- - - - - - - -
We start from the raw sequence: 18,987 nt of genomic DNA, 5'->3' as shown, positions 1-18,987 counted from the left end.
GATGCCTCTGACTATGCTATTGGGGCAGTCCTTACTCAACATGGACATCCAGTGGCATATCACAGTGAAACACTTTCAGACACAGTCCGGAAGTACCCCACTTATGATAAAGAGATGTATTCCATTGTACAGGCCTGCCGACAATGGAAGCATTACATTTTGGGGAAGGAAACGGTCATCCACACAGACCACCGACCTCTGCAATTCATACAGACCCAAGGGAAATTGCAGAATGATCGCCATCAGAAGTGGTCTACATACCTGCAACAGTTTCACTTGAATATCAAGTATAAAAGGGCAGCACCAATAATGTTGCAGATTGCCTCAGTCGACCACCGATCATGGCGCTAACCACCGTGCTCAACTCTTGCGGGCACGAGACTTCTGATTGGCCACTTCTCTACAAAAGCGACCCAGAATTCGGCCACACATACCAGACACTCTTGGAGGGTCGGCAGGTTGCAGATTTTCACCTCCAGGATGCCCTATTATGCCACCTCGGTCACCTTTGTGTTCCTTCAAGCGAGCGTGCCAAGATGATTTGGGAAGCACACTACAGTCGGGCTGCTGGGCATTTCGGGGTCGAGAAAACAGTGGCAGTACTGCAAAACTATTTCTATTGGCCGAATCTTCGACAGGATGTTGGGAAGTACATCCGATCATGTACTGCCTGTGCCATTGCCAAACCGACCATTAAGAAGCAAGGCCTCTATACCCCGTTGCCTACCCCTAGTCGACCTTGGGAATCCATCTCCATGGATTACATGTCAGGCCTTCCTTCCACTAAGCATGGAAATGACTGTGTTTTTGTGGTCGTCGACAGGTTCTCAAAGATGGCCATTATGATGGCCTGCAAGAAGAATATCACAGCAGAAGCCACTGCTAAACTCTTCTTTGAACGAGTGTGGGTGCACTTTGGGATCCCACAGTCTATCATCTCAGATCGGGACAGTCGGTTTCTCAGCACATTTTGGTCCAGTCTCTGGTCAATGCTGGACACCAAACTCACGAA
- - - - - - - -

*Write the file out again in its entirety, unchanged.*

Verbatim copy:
We start from the raw sequence: 18,987 nt of genomic DNA, 5'->3' as shown, positions 1-18,987 counted from the left end.
GATGCCTCTGACTATGCTATTGGGGCAGTCCTTACTCAACATGGACATCCAGTGGCATATCACAGTGAAACACTTTCAGACACAGTCCGGAAGTACCCCACTTATGATAAAGAGATGTATTCCATTGTACAGGCCTGCCGACAATGGAAGCATTACATTTTGGGGAAGGAAACGGTCATCCACACAGACCACCGACCTCTGCAATTCATACAGACCCAAGGGAAATTGCAGAATGATCGCCATCAGAAGTGGTCTACATACCTGCAACAGTTTCACTTGAATATCAAGTATAAAAGGGCAGCACCAATAATGTTGCAGATTGCCTCAGTCGACCACCGATCATGGCGCTAACCACCGTGCTCAACTCTTGCGGGCACGAGACTTCTGATTGGCCACTTCTCTACAAAAGCGACCCAGAATTCGGCCACACATACCAGACACTCTTGGAGGGTCGGCAGGTTGCAGATTTTCACCTCCAGGATGCCCTATTATGCCACCTCGGTCACCTTTGTGTTCCTTCAAGCGAGCGTGCCAAGATGATTTGGGAAGCACACTACAGTCGGGCTGCTGGGCATTTCGGGGTCGAGAAAACAGTGGCAGTACTGCAAAACTATTTCTATTGGCCGAATCTTCGACAGGATGTTGGGAAGTACATCCGATCATGTACTGCCTGTGCCATTGCCAAACCGACCATTAAGAAGCAAGGCCTCTATACCCCGTTGCCTACCCCTAGTCGACCTTGGGAATCCATCTCCATGGATTACATGTCAGGCCTTCCTTCCACTAAGCATGGAAATGACTGTGTTTTTGTGGTCGTCGACAGGTTCTCAAAGATGGCCATTATGATGGCCTGCAAGAAGAATATCACAGCAGAAGCCACTGCTAAACTCTTCTTTGAACGAGTGTGGGTGCACTTTGGGATCCCACAGTCTATCATCTCAGATCGGGACAGTCGGTTTCTCAGCACATTTTGGTCCAGTCTCTGGTCAATGCTGGACACCAAACTCACGAA